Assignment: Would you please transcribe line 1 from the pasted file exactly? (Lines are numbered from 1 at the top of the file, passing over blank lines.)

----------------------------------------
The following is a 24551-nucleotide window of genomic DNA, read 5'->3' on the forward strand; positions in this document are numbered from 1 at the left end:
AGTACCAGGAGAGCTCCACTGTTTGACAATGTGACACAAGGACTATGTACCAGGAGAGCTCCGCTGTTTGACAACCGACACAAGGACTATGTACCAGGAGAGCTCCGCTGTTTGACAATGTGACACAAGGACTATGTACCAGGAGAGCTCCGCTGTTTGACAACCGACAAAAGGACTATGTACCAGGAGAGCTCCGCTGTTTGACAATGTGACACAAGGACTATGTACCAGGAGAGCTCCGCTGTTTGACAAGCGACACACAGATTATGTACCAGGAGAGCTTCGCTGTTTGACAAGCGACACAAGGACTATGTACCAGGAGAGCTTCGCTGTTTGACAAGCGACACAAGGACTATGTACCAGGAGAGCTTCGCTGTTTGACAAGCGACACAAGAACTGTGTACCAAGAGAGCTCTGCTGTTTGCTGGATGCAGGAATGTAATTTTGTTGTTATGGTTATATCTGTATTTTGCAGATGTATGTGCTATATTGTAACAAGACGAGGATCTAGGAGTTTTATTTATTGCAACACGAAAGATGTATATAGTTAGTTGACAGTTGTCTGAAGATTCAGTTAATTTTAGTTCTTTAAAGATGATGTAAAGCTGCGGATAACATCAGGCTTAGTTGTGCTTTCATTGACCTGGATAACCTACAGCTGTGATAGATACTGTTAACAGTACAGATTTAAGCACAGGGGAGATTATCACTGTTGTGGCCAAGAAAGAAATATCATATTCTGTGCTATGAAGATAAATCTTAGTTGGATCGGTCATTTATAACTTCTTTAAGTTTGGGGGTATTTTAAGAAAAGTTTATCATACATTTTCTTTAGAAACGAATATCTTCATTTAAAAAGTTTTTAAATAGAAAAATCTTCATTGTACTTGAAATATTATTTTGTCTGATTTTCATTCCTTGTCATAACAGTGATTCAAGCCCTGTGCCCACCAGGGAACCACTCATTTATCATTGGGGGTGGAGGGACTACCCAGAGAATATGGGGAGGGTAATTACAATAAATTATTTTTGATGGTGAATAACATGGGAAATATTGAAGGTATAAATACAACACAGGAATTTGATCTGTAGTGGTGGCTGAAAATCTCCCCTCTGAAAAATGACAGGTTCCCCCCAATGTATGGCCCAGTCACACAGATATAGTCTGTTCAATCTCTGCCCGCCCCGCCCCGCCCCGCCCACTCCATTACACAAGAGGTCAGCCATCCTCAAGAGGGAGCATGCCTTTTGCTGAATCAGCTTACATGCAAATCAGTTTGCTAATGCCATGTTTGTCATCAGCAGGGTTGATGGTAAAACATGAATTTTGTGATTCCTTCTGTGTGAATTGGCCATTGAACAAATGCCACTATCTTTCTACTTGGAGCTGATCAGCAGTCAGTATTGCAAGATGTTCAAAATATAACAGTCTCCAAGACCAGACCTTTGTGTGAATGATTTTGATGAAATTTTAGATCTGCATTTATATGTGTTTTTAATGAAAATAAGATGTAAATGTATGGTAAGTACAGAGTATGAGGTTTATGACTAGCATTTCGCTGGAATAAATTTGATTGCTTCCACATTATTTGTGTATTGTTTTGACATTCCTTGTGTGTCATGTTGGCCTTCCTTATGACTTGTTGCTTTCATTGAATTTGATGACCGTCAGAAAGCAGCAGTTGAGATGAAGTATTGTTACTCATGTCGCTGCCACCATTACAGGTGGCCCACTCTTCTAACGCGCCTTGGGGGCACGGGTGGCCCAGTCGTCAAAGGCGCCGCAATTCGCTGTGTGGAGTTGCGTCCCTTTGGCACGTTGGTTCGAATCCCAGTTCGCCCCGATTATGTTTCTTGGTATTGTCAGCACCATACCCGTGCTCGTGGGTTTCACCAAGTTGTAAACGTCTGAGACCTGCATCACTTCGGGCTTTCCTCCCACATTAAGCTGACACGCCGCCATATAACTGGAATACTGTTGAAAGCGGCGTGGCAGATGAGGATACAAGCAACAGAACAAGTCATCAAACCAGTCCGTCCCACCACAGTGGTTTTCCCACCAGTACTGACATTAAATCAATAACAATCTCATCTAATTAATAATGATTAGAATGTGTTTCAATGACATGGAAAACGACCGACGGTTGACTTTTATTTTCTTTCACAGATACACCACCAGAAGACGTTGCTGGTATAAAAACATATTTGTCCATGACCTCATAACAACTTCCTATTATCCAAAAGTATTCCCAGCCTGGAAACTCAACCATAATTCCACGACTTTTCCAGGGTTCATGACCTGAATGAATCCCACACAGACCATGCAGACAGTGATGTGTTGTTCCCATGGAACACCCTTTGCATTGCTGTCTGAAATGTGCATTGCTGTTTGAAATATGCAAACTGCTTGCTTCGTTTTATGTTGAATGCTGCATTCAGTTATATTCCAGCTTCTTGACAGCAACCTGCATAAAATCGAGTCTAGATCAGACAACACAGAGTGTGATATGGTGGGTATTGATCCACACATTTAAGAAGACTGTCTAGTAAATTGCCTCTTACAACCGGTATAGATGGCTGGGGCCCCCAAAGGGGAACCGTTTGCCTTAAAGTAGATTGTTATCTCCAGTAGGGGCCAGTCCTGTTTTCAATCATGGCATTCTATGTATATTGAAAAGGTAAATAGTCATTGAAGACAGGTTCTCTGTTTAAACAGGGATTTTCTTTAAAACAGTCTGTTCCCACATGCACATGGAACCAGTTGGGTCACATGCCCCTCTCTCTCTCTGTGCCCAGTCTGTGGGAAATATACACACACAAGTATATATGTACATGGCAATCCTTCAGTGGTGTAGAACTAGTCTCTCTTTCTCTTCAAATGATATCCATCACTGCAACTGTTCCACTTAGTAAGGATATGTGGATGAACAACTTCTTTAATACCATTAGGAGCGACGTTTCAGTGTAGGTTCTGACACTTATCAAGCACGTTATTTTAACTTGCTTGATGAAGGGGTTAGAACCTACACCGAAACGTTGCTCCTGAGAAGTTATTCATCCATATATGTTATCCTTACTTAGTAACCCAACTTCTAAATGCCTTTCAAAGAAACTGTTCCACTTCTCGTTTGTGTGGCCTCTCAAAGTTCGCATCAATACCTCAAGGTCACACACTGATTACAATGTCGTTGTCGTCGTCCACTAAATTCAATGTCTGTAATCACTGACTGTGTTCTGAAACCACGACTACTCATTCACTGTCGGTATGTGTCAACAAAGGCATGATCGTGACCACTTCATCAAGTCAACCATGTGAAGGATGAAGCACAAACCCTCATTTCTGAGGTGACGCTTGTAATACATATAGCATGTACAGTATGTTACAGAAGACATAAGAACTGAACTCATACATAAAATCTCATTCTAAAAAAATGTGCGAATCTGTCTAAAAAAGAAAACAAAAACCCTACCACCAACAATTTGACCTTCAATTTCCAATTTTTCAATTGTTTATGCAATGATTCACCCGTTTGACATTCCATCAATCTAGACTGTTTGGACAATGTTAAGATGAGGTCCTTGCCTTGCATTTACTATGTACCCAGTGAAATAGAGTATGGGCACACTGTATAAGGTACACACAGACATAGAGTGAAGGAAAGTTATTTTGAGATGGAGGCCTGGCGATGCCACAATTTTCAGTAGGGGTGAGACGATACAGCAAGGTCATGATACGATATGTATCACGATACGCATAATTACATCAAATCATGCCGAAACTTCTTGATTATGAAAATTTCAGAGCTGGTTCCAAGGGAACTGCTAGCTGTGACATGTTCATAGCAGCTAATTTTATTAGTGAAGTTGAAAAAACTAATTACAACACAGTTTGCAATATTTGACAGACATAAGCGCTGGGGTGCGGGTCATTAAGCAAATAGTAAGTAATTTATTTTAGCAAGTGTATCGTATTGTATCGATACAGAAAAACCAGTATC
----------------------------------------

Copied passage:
The following is a 24551-nucleotide window of genomic DNA, read 5'->3' on the forward strand; positions in this document are numbered from 1 at the left end: